DIY Bath Bombs Video. Come on this journey with me as I make my first ever DIY bath bombs. I have never made bath bombs or any other beauty product before. I did very little research (I read 4-5 recipes/tutorial on Pinterest) then just went ahead and tried it. Because what else is the internet (and Pinterest) for if not to make us feel like we can do any and all DIYs at-home with ease.
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The tutorial I used (I keep wanting to say recipe but that’s not quite right, is it?) kept popping up on Pinterest – DIY Bath Bombs from The Beauty Bar. It’s a DIY from 2015. It was a slightly larger batch than most of the other DIYs, so I went with it. I figured more bang for my buck plus who knows if I’ll take the time to get all this shit together again.
How To Basics
So that the rest of what I say makes sense, here’s a basic how-to explanation of this particular bath bomb DIY.
- Mix together the three dry ingredients: citric acid, baking soda, & cornstarch.
- Mix together the two wet ingredients: melted coconut oil & essential oil.
- A little at a time (very little), mix the wet ingredients into the dry ingredients.
- Pack into molds and let dry for 24 hours.
I used the molds below. The Christmas ornaments worked great for traditional round bath bombs. The teeth are probably my favorite. The skulls are maybe a little small and the guns were pretty fragile.
Tips & Tricks
First off, probably find a different tutorial for making your bath bombs unless you have extremely dry skin and/or don’t mind cleaning your tub thoroughly after every bath bomb use. I almost slipped and fell in the tub the next morning because I thought surely the layer of oil on the bottom of the tub wouldn’t be THAT slick. I’m an idiot. BUT – Jamie has ridiculous dry skin and after she used this bath bomb, her skin was the least dry I’ve ever seen. So we may still use this version for her, but I’d like to try some others.
I would not say this was difficult, but damn it was tedious. I am not a patient person so I have no idea how I did it. Probably fear of it not working and my time being wasted (I’m very fear motivated) caused me to take my time with the two parts of the process that take the longest –
- Mixing the wet ingredients with the dry ingredients. I did this by mixing in TWO TEASPOONS at a time for a whole 1/2 cup of liquid. Not fun. BUT it didn’t react and clump together weird, so I feel all right about it. Definitely do not jump the gun on this step, take your sweet ass time. Other tutorials use less liquid so it may not be as bad. But either way, if you mix it together too fast, the mixture isn’t the right texture. Also, just use your hands from the start like every tutorial says – it got much faster once I did this. USE OF GLOVES HIGHLY RECOMMENDED and I really don’t care about getting my hands gross so that’s saying something.
- Packing the stuff into the molds was also something I took my time with. This I feel was also necessary – everything was packed in tightly and came out of the molds great, with the exception of one gun which broke. The few small places where I hadn’t packed it in tight enough crumbled. I would stick with larger molds – the guns were a little too small.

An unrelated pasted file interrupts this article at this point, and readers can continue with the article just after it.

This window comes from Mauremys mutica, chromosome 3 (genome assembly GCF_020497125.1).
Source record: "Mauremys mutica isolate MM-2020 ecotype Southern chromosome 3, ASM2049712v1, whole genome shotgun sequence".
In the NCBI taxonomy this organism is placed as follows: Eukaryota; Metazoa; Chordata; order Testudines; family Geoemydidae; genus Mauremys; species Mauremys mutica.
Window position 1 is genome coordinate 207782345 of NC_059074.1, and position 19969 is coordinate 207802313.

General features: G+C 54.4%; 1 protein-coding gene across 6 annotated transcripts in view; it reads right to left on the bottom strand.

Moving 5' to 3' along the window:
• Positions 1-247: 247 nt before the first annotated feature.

The one weird ingredient is citric acid. If you are an extreme beginner, like me, I would recommend buying a small shaker of citric acid from the canning section of any store that has a canning section. I got a 7.5 oz bottle ($3 at Walmart, price subject to change) and it was exactly 1 cup. For this tutorial, that will cover one batch. A lot of the other tutorials use 1/2 cup so you’ll have enough for two batches in that case. As a beginner, get the small bottle so you don’t have a giant bag of citric acid lying around that you’ll never use again. Then if you fall in love with making bath bombs, get a bigger bag next time.
Also regarding ingredients – the dry ingredients threw up so much powder I thought I was going to need a dust mask. Watch the video, you can see it’s so thick I blow across the bowl and the cloud of dust moves. Honestly, if I try it again, I may put the dry ingredients in a gallon zip lock bag and shake them up for the first mix step. It was pretty ridiculous.
But Do They Work?
Yes! At the end of the video we throw some broken pieces in the tub and they bubble up nicely. They do not last as long as other bath bombs I’ve used and they also don’t color the water, at least with the small amount of food coloring I used (2-4 drops per color). Jamie took a bath with one a few days later and she really liked it. They are super moisturizing because of the coconut oil. Again, a huge word of caution – you will have to clean oil out of your tub after each use. The oil left residue and made the tub super slick. I forgot the next morning and nearly fell.
And last but not least, check out the video here!
Again, here is the link to the tutorial I used but do not necessarily recommend: DIY Bath Bombs from The Beauty Bar.
If you have your own bath bomb DIYs or a tutorial you really love, please share it in the comments!
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